Future work will include more exhaustive experimentation on real workcells to analyze and characterize specific tolerance inputs, such as seizing and releasing tolerances, investigate the effect of contact transitions, and identify further possible failure modes, which can potentially influence the computed tolerance chain. The other main goal is to generalize the model to different robotic operation types, like screwing or welding as well. A further possible research direction is to consider positioning tolerances on the individual robot links. If these parameters are available from the manufacturer or are measured, then the consideration of FRs along the robot trajectories could also be formulated (e.g., smallest distance between particular objects for offline path planners). Moreover, modular robots could also be considered in the tolerance model.

Availability of data and materials

The data that support the findings of this study are available from the corresponding author, upon reasonable request.

Code availability

The custom code that supports the findings of this study is available from the corresponding author, upon reasonable request.


  1. 1.

    Dantan J-Y, Qureshi A-J (2009) Worst-case and statistical tolerance analysis based on quantified constraint satisfaction problems and Monte Carlo simulation. Comput Aided Des 41:1–12.

  2. 2.

    Shah JJ, Ameta G, Shen Z, Davidson J (2007) Navigating the tolerance analysis maze. Comput-Aided Des Appl 4:705–718.

  3. 3.

    Thornton AC (1999) A mathematical framework for the key characteristic process. Res Eng Des 11:145–157.

  4. 4.

    Edmondson NF, Redford AH (2002) Generic flexible assembly system design. Assem Autom 22:139–152.

  5. 5.

    International Organization for Standardization (2019) ISO 10303-105:2019 - Industrial automation systems and integration - product data representation and exchange - part 105: integrated application resource: kinematics. Geneva, Switzerland

  6. 6.

    Yan H, Wu X, Yang J (2015) Application of Monte Carlo method in tolerance snalysis. Procedia CIRP 27:281–285.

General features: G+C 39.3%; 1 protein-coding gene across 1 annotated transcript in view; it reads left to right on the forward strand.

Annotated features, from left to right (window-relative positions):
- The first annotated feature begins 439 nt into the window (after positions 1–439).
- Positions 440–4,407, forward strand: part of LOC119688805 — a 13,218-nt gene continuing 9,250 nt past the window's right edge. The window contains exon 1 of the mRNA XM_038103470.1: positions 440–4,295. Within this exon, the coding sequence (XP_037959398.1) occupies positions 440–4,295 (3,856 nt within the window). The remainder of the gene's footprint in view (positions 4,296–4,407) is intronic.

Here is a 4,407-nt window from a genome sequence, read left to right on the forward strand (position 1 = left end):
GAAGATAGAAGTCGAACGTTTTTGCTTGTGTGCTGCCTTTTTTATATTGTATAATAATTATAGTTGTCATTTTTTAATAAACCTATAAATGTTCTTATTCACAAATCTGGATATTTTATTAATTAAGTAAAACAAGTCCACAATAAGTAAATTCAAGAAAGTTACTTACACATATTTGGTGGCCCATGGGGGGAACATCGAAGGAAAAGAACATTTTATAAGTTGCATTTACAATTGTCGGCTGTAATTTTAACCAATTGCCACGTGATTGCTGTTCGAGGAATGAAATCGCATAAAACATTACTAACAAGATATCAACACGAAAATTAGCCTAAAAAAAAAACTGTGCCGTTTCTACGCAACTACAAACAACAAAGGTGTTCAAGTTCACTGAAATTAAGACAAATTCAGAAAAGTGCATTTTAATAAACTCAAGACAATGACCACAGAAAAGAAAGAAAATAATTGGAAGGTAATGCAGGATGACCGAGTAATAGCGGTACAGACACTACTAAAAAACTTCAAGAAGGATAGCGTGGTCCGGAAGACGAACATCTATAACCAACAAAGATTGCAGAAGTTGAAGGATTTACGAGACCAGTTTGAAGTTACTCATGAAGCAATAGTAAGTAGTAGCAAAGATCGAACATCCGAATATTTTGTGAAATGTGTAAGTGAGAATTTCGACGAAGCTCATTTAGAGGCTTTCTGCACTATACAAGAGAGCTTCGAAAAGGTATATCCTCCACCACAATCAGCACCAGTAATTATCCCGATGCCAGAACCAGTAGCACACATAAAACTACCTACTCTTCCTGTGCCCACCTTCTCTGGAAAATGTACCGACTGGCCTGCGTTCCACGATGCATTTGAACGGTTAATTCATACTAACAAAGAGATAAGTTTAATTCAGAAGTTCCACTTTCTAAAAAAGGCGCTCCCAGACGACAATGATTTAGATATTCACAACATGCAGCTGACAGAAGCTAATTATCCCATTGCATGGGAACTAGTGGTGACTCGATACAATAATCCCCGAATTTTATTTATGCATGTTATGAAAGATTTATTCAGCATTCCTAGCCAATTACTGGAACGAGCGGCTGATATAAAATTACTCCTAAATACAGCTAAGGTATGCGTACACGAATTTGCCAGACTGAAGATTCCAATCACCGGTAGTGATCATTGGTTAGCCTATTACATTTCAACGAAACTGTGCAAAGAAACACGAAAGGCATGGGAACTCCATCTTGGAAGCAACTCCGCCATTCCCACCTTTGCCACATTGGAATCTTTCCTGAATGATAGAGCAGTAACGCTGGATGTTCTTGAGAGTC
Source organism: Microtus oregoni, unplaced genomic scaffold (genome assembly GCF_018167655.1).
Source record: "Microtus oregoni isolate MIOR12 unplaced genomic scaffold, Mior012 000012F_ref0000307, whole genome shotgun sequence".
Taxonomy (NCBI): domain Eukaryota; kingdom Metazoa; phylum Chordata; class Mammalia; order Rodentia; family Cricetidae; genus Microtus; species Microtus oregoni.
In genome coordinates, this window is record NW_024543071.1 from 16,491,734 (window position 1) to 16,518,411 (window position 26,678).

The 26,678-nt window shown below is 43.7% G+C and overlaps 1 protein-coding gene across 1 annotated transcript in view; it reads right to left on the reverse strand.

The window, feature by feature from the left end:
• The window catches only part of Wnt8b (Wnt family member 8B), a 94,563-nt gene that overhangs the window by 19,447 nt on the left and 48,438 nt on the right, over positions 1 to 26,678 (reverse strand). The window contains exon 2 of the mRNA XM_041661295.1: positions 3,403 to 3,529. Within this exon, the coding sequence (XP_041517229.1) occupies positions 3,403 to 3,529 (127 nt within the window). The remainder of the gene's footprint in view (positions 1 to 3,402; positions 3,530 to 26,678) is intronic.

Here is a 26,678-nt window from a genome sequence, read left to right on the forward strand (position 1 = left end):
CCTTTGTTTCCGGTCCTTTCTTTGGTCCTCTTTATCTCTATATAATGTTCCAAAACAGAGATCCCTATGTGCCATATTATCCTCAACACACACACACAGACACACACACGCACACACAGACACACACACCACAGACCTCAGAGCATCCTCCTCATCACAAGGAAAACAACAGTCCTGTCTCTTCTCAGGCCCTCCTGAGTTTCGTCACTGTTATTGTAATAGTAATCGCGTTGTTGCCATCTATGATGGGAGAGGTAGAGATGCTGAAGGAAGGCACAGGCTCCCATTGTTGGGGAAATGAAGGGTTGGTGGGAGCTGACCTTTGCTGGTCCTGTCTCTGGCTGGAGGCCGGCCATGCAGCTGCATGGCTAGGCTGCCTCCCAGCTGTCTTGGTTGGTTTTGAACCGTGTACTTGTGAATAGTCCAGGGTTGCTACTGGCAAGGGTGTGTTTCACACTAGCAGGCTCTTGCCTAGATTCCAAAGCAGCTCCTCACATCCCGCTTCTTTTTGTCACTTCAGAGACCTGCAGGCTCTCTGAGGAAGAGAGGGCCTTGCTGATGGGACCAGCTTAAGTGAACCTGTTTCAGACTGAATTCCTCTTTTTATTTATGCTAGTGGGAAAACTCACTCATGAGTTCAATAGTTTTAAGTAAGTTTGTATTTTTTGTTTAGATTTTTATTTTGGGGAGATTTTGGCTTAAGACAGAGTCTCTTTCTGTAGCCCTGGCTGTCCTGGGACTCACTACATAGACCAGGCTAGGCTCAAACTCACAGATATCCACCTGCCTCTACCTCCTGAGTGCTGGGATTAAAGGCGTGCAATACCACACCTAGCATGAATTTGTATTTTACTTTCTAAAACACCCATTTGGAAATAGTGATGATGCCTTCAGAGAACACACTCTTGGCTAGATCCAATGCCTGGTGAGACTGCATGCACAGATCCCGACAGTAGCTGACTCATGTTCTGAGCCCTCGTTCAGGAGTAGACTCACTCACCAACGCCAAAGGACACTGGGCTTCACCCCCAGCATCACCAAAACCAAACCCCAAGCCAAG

Article  Google Scholar 

  7. 7.

    Tipary B, Erdős G (2021) Generic development methodology for flexible robotic pick-and-place workcells based on digital twin. Robot Comput-Integr Manuf 71:102140.

    Article  Google Scholar 

  8. 8.

    Whitney DE (2004) Mechanical assemblies: their design, manufacture, and role in product development. Oxford University Press

  9. 9.

    Chase KW, Greenwood WH (1988) Design issues in mechanical tolerance analysis. Manuf Rev 1:50–59

  10. 10.

    Teeravaraprug J (2007) A comparative study of probabilistic and worst-case tolerance synthesis. Eng Lett 14

  11. 11.

    Marziale M, Polini W (2010) Tolerance analysis: a new model based on variational solid modelling. Am Soc Mech Eng Digit Collect 383–92.

  12. 12.

    Desrochers A (2003) A CAD/CAM representation model applied to tolerance transfer methods. J Mech Des 125:14–22.

    Article  Google Scholar 

  13. 13.

    Desrochers A, Rivière A (1997) A matrix approach to the representation of tolerance zones and clearances. Int J Adv Manuf Technol 13:630–636.

  14. 14.

    Chase KW, Gao J, Magleby SP (1995) General 2-D tolerance analysis of mechanical assemblies with small kinematic adjustments. J Des Manuf 5:263–274

    Article  Google Scholar 

  15. 15.

    Bourdet P, Mathieu L, Lartigue C, Ballu A (1996) The concept of small displacement Torsor in metrology. In: Ciarlini P, Cox MG, Pavese F, Richter D, (eds) Adv. Math. Tools Metrol. II, vol. 40, World Scientific Publishing Company, p. 110–22.

  16. 16.

    Ghie W, Laperrière L, Desrochers A (2003) A unified Jacobian-Torsor model for analysis in computer aided yolerancing. In: Gogu G, Coutellier D, Chedmail P, Ray P, (eds) Recent Adv. Integr. Des. Manuf. Mech. Eng., Dordrecht: Springer Netherlands, p. 63–72.

  17. 17.

    Zou Z, Morse EP (2002) Assembleability analysis using GapSpace model for 2D mechanical assembly. Proc. ASME 2002 Int. Des. Eng. Tech. Conf. Comput. Inf. Eng. Conf. 3:329–336.